Except from The Flux Guide.
Most democracy systems judge themselves by a criterion like “how well does this system represent the preference of the people”. We don’t think that’s a very good thing to measure against, though. Sometimes the preference of the people is evil (Hitler was voted in, remember), or maybe it’s just bad for them (even if they think otherwise), or maybe the outcome is very sensitive to change (like Colombia’s peace referendum at 50.2% to 49.8%).
A fundamental background assumption is that the best form of democracy is comparatively better to other forms of democracy. This means that two (or two hundred) countries using different forms of democracy can be measured against one another, and the one with the better form of democracy will, over a long period, end up better off economically and socially.
Because we’re talking about long term challenges and improvements we go beyond mere preference. If a democratic society, in 1901, decided to ban electricity and kept that ban up to now, they’d be far behind the rest of the world. In other words: their preference didn’t help them, and accurately reflecting that preference wouldn’t have helped them. What would have helped them is a progress oriented democracy, on that made it untenable to not to adopt electricity. To some degree this goes on today, but we still see social issues taking decades to play out, instead of years or months, precisely because we wait to get ‘over the distribution hump’ of opinion. We take a long time because we try to accurately project the ‘will of the people’ too much!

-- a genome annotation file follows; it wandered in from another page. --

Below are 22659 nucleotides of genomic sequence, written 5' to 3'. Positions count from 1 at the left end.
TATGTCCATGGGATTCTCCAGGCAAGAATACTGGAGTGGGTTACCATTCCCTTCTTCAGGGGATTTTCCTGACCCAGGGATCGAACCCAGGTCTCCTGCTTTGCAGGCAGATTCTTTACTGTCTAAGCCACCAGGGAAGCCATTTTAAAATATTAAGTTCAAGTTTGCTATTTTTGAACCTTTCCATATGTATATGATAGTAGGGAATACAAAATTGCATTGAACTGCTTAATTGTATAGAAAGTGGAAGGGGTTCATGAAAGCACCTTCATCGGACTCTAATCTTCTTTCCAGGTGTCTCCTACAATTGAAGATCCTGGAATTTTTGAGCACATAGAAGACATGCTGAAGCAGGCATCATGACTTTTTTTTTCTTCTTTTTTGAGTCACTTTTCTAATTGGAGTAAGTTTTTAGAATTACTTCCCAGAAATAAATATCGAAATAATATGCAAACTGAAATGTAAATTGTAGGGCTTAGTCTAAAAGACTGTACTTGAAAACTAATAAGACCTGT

IBDD solves this issue through the reorganisation of political power. It makes it expensive for people to hold society back, but also makes the political process accessible. This relationship is designed to allow policy improvements to happen as quickly as possible, which is crucial if we want the best democracy possible, and the best life possible - for all of us.
This doesn’t mean that just anyone can do anything - that could never work. It does mean we all have a chance to contribute though.
We use a different measure of democracies. Instead of obsessing over the preference of people, we focus on the progress a democracy provides to its people. Because progress is fundamentally connected to reality and truth we need to look at how and from what policy is formed, instead of who the policy is formed for. This means we need to bias towards good explanations instead of public preference. There are always some members of society years ahead of the curve, and we should focus on empowering them instead of satisfying a relatively non-specialised  majority.
-  I say ‘non-specialised’ because ‘uneducated’ sounds condescending. The reality is, though, that all people are uneducated about most things, even if they’re highly educated about certain things. IBDD is concerned with putting the highly specialised and well suited people into a position where they have a real chance to implement policy. The other side of this is we’re all specialised in something, so it’s not that this disenfranchises people, it simply reorganises them. There’s a good analogy in TBOI that involves transitioning from a line, to a square, to a cube, and then to higher dimensions. It’s on page 100 or there about, in the ‘Creation’ chapter. Think about it in terms of dimensions of knowledge.